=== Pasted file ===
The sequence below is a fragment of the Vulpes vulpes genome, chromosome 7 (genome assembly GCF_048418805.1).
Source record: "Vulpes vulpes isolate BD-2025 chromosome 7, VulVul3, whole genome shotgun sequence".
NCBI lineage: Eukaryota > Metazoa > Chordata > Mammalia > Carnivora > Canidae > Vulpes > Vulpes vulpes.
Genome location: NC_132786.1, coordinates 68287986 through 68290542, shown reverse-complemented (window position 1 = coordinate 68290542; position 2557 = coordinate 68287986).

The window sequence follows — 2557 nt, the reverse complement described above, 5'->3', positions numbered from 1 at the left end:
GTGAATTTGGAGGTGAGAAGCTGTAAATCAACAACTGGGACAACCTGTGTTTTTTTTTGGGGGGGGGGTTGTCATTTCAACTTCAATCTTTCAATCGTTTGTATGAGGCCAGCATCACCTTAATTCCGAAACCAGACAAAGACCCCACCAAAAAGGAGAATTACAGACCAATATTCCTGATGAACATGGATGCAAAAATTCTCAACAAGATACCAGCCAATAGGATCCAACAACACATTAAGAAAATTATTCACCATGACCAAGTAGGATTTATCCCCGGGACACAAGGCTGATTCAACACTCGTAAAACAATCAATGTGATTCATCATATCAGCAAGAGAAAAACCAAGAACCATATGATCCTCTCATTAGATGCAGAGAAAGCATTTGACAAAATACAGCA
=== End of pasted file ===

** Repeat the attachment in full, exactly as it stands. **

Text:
The sequence below is a fragment of the Vulpes vulpes genome, chromosome 7 (genome assembly GCF_048418805.1).
Source record: "Vulpes vulpes isolate BD-2025 chromosome 7, VulVul3, whole genome shotgun sequence".
NCBI lineage: Eukaryota > Metazoa > Chordata > Mammalia > Carnivora > Canidae > Vulpes > Vulpes vulpes.
Genome location: NC_132786.1, coordinates 68287986 through 68290542, shown reverse-complemented (window position 1 = coordinate 68290542; position 2557 = coordinate 68287986).

The window sequence follows — 2557 nt, the reverse complement described above, 5'->3', positions numbered from 1 at the left end:
GTGAATTTGGAGGTGAGAAGCTGTAAATCAACAACTGGGACAACCTGTGTTTTTTTTTGGGGGGGGGGTTGTCATTTCAACTTCAATCTTTCAATCGTTTGTATGAGGCCAGCATCACCTTAATTCCGAAACCAGACAAAGACCCCACCAAAAAGGAGAATTACAGACCAATATTCCTGATGAACATGGATGCAAAAATTCTCAACAAGATACCAGCCAATAGGATCCAACAACACATTAAGAAAATTATTCACCATGACCAAGTAGGATTTATCCCCGGGACACAAGGCTGATTCAACACTCGTAAAACAATCAATGTGATTCATCATATCAGCAAGAGAAAAACCAAGAACCATATGATCCTCTCATTAGATGCAGAGAAAGCATTTGACAAAATACAGCA